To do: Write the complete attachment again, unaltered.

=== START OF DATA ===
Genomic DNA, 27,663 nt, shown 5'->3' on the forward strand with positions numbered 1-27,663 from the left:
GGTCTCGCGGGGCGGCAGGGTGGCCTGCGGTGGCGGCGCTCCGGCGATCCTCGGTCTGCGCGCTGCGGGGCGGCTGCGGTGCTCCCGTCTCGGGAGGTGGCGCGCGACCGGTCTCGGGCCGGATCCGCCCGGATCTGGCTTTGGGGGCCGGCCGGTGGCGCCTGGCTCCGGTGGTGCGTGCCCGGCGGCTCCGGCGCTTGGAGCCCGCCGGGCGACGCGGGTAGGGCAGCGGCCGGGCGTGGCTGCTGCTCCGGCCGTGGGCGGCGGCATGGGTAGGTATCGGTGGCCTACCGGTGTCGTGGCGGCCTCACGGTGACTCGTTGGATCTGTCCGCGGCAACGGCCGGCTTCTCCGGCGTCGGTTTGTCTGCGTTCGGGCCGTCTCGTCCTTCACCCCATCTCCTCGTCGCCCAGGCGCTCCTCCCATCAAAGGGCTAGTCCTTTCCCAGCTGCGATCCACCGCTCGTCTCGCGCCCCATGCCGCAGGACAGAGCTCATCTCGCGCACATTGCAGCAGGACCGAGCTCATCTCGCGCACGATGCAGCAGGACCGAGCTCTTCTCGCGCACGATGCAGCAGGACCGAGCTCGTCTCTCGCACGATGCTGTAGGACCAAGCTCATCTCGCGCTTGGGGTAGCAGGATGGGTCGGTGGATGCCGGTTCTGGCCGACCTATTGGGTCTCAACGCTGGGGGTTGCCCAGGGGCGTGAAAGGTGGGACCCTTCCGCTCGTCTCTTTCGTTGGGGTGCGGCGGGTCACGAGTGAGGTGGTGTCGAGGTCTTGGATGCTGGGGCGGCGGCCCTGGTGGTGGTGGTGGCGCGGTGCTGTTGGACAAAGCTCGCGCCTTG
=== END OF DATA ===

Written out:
Genomic DNA, 27,663 nt, shown 5'->3' on the forward strand with positions numbered 1-27,663 from the left:
GGTCTCGCGGGGCGGCAGGGTGGCCTGCGGTGGCGGCGCTCCGGCGATCCTCGGTCTGCGCGCTGCGGGGCGGCTGCGGTGCTCCCGTCTCGGGAGGTGGCGCGCGACCGGTCTCGGGCCGGATCCGCCCGGATCTGGCTTTGGGGGCCGGCCGGTGGCGCCTGGCTCCGGTGGTGCGTGCCCGGCGGCTCCGGCGCTTGGAGCCCGCCGGGCGACGCGGGTAGGGCAGCGGCCGGGCGTGGCTGCTGCTCCGGCCGTGGGCGGCGGCATGGGTAGGTATCGGTGGCCTACCGGTGTCGTGGCGGCCTCACGGTGACTCGTTGGATCTGTCCGCGGCAACGGCCGGCTTCTCCGGCGTCGGTTTGTCTGCGTTCGGGCCGTCTCGTCCTTCACCCCATCTCCTCGTCGCCCAGGCGCTCCTCCCATCAAAGGGCTAGTCCTTTCCCAGCTGCGATCCACCGCTCGTCTCGCGCCCCATGCCGCAGGACAGAGCTCATCTCGCGCACATTGCAGCAGGACCGAGCTCATCTCGCGCACGATGCAGCAGGACCGAGCTCTTCTCGCGCACGATGCAGCAGGACCGAGCTCGTCTCTCGCACGATGCTGTAGGACCAAGCTCATCTCGCGCTTGGGGTAGCAGGATGGGTCGGTGGATGCCGGTTCTGGCCGACCTATTGGGTCTCAACGCTGGGGGTTGCCCAGGGGCGTGAAAGGTGGGACCCTTCCGCTCGTCTCTTTCGTTGGGGTGCGGCGGGTCACGAGTGAGGTGGTGTCGAGGTCTTGGATGCTGGGGCGGCGGCCCTGGTGGTGGTGGTGGCGCGGTGCTGTTGGACAAAGCTCGCGCCTTG